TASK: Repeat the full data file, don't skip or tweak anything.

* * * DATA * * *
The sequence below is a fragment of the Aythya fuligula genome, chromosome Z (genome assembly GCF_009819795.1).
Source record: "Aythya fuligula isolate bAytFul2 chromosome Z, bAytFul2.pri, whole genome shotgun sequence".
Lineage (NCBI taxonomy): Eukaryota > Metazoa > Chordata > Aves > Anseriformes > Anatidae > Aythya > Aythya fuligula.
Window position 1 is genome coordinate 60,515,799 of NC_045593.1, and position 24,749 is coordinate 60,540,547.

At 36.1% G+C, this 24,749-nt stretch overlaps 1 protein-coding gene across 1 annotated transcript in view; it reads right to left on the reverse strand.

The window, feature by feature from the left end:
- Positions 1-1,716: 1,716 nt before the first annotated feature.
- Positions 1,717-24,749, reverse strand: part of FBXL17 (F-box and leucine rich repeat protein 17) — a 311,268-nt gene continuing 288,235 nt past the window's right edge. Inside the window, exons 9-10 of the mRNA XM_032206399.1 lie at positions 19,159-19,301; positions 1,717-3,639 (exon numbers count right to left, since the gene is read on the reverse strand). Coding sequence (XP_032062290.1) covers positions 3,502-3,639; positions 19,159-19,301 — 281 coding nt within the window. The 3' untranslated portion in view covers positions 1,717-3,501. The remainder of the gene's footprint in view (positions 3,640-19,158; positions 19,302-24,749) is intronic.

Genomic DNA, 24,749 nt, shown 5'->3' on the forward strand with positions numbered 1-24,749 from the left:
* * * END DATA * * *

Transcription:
The sequence below is a fragment of the Aythya fuligula genome, chromosome Z (genome assembly GCF_009819795.1).
Source record: "Aythya fuligula isolate bAytFul2 chromosome Z, bAytFul2.pri, whole genome shotgun sequence".
Lineage (NCBI taxonomy): Eukaryota > Metazoa > Chordata > Aves > Anseriformes > Anatidae > Aythya > Aythya fuligula.
Window position 1 is genome coordinate 60,515,799 of NC_045593.1, and position 24,749 is coordinate 60,540,547.

At 36.1% G+C, this 24,749-nt stretch overlaps 1 protein-coding gene across 1 annotated transcript in view; it reads right to left on the reverse strand.

The window, feature by feature from the left end:
- Positions 1-1,716: 1,716 nt before the first annotated feature.
- Positions 1,717-24,749, reverse strand: part of FBXL17 (F-box and leucine rich repeat protein 17) — a 311,268-nt gene continuing 288,235 nt past the window's right edge. Inside the window, exons 9-10 of the mRNA XM_032206399.1 lie at positions 19,159-19,301; positions 1,717-3,639 (exon numbers count right to left, since the gene is read on the reverse strand). Coding sequence (XP_032062290.1) covers positions 3,502-3,639; positions 19,159-19,301 — 281 coding nt within the window. The 3' untranslated portion in view covers positions 1,717-3,501. The remainder of the gene's footprint in view (positions 3,640-19,158; positions 19,302-24,749) is intronic.

Genomic DNA, 24,749 nt, shown 5'->3' on the forward strand with positions numbered 1-24,749 from the left: